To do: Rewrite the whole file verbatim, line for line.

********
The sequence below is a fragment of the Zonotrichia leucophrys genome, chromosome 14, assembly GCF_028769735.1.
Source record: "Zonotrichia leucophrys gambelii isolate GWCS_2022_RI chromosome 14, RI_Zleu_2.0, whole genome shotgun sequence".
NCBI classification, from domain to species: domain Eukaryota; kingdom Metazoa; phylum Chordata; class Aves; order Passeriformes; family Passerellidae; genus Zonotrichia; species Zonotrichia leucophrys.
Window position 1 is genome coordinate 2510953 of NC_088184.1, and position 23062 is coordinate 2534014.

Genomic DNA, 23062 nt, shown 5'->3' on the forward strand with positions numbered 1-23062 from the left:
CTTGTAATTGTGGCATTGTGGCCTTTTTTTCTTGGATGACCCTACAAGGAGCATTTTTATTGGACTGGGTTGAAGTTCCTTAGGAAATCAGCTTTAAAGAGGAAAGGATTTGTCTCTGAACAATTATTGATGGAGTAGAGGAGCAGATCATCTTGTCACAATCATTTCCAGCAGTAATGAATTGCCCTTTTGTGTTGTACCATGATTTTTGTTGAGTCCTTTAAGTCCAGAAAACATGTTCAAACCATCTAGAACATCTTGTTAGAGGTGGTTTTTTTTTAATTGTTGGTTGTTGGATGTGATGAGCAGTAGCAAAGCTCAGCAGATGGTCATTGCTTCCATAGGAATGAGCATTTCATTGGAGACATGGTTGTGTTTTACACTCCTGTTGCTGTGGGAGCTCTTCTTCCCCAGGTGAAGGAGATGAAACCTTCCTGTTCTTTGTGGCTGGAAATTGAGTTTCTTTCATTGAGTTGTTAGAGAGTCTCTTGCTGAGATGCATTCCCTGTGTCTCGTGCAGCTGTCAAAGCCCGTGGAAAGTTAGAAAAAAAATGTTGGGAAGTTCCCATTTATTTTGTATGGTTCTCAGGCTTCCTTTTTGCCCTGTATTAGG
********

The sequence below is a fragment of the Zonotrichia leucophrys genome, chromosome 14, assembly GCF_028769735.1.
Source record: "Zonotrichia leucophrys gambelii isolate GWCS_2022_RI chromosome 14, RI_Zleu_2.0, whole genome shotgun sequence".
NCBI classification, from domain to species: domain Eukaryota; kingdom Metazoa; phylum Chordata; class Aves; order Passeriformes; family Passerellidae; genus Zonotrichia; species Zonotrichia leucophrys.
Window position 1 is genome coordinate 2510953 of NC_088184.1, and position 23062 is coordinate 2534014.

Genomic DNA, 23062 nt, shown 5'->3' on the forward strand with positions numbered 1-23062 from the left:
CTTGTAATTGTGGCATTGTGGCCTTTTTTTCTTGGATGACCCTACAAGGAGCATTTTTATTGGACTGGGTTGAAGTTCCTTAGGAAATCAGCTTTAAAGAGGAAAGGATTTGTCTCTGAACAATTATTGATGGAGTAGAGGAGCAGATCATCTTGTCACAATCATTTCCAGCAGTAATGAATTGCCCTTTTGTGTTGTACCATGATTTTTGTTGAGTCCTTTAAGTCCAGAAAACATGTTCAAACCATCTAGAACATCTTGTTAGAGGTGGTTTTTTTTTAATTGTTGGTTGTTGGATGTGATGAGCAGTAGCAAAGCTCAGCAGATGGTCATTGCTTCCATAGGAATGAGCATTTCATTGGAGACATGGTTGTGTTTTACACTCCTGTTGCTGTGGGAGCTCTTCTTCCCCAGGTGAAGGAGATGAAACCTTCCTGTTCTTTGTGGCTGGAAATTGAGTTTCTTTCATTGAGTTGTTAGAGAGTCTCTTGCTGAGATGCATTCCCTGTGTCTCGTGCAGCTGTCAAAGCCCGTGGAAAGTTAGAAAAAAAATGTTGGGAAGTTCCCATTTATTTTGTATGGTTCTCAGGCTTCCTTTTTGCCCTGTATTAGG